This is Article number 1 in a series of 6 written by Kai Rainey who lost more than half of her 300 pounds by changing her lifestyle and doing Crossfit.
From the outside, no one can tell that you think about your health and fitness every single day.
Nothing about your actions or appearance suggests that you care.
If they only knew.
At 42, I was over 300 lb.—officially morbidly obese, with a BMI of 49.9. Painful hip joints, painful knees, plantar fasciitis and minimal capacity to breathe all dictated a sedentary life. I could see the future: I knew my quality of life would continue its downward trend.
I know it feels like you woke up fat one day. You didn’t, of course, but by the time you realized your weight had become a problem, you had more than a few pounds to lose. Maybe you saw a photo of yourself and didn’t recognize the chubby person in the back until you identified your own shirt. Maybe laundry-day desperation made you realize you can’t even pull up a formerly too-snug pair of jeans you had been avoiding.
You are angry with yourself for letting it get this bad, and you know this isn’t who you are meant to be.
At her heaviest, the author weighed more than 300 lb. She lost more than half by working out and eating properly. (Courtesy of Kai Rainey)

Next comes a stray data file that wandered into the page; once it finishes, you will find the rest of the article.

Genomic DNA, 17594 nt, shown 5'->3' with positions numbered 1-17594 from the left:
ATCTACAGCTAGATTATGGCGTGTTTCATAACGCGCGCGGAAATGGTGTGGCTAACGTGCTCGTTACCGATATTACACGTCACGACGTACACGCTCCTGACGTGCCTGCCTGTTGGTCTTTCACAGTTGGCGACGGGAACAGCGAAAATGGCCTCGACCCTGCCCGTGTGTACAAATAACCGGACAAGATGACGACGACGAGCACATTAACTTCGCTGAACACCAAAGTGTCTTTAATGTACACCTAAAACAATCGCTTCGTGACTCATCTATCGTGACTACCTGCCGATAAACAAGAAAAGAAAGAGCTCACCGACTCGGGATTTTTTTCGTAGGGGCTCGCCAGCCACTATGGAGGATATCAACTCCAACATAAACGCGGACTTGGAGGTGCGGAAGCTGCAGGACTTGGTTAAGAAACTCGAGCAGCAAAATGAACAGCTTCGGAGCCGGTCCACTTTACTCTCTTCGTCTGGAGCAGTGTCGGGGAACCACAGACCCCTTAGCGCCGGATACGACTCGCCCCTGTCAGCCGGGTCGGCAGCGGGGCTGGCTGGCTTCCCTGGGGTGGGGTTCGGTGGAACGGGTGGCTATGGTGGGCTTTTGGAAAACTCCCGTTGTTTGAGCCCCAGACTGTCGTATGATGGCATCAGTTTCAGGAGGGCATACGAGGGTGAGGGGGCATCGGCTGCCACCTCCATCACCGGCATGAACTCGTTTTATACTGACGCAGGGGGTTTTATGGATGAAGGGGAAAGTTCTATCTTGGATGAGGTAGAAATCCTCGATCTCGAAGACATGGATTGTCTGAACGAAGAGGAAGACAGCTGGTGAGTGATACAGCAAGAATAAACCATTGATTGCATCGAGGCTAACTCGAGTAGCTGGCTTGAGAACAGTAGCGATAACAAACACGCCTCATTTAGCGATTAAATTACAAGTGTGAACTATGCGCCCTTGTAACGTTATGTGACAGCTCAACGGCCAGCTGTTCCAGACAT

Getting to this point was easy, mindless. You say, “Life happened.” Kids, school, money issues, time pressures—everything became a reason you couldn’t make it to the gym or didn’t have time to eat better. Late nights at work made a stop at McDonald’s for dinner the path of least resistance. Takeout food seemed like a lifesaver, and soon nearly every meal came from a drive-thru window. You have to think hard to recall the last time you sliced up some vegetables.
The mirror is not your friend. You look at your face and wonder how you didn’t see all the extra padding start to appear. You used to have cheekbones and a defined jaw. You used to wink at your reflection, excited to take on the day. Now you glance at yourself and regret doing so. You stare into those eyes and dare the old you to fight your way out. You know this reflection isn’t really you, and you want to change it. You just don’t know how to start.